It was a change for a young man who grew up in Maryland and had a small crabbing business with his brother. The pair sold the shellfish for $1 a dozen. After reading “Diet for a Small Planet,” which pointed out inefficiencies in meat animal production, Tibbott knew becoming a vegetarian was the right choice for him.

A lover of holidays, he suffered from the deprivation that comes from being forced to eat only meatless side dishes, and his scarring experience with a solidified gluten roast in 1981 inspired him to create a vegetarian alternative that resembled the taste and texture of turkey.

After years of tampering with a recipe he bought from a friend in Gaston, he finally felt like he got it right — and in 1995 he sold his first 500 Tofurky roasts.

By then, Turtle Island Foods had moved to Hood River and its signature product took off. The company also sells vegetarian sausages, deli slices, jerky and pizzas, but it’s the meat-like taste and texture of vegan Tofurky, made from organic non-genetically engineered soybeans, that’s become a staple for many vegetarian households this time of year.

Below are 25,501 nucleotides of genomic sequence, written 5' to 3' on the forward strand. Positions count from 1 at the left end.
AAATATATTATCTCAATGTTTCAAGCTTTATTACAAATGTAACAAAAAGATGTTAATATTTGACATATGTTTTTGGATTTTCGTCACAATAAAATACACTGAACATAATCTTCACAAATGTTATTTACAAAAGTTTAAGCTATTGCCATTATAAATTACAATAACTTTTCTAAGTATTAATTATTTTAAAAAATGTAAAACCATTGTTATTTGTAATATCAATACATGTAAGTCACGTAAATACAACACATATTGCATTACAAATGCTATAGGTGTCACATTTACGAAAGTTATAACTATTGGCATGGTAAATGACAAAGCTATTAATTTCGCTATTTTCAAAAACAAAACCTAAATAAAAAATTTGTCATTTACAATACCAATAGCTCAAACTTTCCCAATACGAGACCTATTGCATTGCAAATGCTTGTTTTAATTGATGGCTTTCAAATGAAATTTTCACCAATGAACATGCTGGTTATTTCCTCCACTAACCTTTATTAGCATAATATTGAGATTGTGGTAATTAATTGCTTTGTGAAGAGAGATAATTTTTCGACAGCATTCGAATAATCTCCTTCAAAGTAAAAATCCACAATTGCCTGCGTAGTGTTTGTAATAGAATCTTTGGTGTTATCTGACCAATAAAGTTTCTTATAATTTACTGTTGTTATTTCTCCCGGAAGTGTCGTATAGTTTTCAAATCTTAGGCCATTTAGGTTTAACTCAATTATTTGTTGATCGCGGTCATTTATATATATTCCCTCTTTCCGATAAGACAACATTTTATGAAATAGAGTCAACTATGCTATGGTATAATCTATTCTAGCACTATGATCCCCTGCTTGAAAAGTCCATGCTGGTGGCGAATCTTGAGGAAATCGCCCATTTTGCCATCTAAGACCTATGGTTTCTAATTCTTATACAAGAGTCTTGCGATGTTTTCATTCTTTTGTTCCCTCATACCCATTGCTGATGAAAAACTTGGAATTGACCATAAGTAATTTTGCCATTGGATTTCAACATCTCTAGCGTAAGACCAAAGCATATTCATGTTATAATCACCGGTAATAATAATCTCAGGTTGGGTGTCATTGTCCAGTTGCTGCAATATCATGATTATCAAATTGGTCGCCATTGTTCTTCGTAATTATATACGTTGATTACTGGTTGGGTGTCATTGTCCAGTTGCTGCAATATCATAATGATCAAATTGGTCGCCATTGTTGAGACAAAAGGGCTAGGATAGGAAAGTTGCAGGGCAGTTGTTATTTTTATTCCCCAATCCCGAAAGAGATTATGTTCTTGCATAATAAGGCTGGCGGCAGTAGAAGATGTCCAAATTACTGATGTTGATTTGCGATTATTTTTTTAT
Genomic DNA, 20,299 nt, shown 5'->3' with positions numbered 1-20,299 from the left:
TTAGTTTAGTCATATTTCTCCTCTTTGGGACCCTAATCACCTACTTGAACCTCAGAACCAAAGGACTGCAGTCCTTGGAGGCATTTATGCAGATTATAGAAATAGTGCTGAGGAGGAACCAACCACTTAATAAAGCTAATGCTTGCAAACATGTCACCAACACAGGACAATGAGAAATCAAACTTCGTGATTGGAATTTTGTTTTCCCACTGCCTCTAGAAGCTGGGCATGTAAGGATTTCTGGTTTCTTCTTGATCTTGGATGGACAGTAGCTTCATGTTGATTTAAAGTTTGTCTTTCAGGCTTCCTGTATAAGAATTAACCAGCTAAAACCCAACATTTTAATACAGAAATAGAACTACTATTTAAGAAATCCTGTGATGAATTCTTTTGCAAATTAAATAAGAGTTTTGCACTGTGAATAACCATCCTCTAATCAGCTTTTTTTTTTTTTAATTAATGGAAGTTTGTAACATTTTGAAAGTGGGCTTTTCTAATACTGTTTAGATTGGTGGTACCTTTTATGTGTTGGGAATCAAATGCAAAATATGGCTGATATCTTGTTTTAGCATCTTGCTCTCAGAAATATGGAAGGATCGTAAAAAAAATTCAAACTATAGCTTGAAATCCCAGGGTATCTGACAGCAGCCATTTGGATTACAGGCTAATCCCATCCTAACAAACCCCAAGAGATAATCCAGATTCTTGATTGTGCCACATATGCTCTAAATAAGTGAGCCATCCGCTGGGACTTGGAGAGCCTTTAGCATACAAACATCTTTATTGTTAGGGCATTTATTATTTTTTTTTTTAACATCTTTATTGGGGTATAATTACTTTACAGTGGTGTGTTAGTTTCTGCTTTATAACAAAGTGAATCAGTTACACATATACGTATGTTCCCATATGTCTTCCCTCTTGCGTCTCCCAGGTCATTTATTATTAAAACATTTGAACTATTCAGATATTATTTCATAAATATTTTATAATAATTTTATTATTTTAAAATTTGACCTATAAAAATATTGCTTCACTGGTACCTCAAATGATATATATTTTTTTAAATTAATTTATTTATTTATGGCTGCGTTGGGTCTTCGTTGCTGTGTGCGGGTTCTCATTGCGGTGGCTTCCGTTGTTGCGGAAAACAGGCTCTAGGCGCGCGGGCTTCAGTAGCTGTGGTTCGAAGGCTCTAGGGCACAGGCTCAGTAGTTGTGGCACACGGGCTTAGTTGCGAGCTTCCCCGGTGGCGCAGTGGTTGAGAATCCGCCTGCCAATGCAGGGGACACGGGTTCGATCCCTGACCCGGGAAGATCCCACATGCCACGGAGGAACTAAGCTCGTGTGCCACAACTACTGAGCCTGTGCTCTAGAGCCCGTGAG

Today, Tibbott owns a 5,000-square-foot building in Hood River and his company plans to start construction on a new LEED-certified processing plant.

That’s a far cry from where Tibbott started more than 30 years ago, but he remembers the old Creamery Building on 21st Avenue (now occupied by Pacific University), when the paint on the storefront still read Hope Neighborhood Food Co-op. The facility’s signs promoted a lunch menu and a welcome greeting to new members, and bottles and baskets filled its windows.

Old bricks held up the walls and the co-op helped connect the community.

The old Hope food co-op offered individuals the chance to become members for a small fee, which, in true co-op spirit, made each a part owner sharing in the profits. The store sold natural foods, including packaged goods, granola, dairy products, produce, bulk food and honey.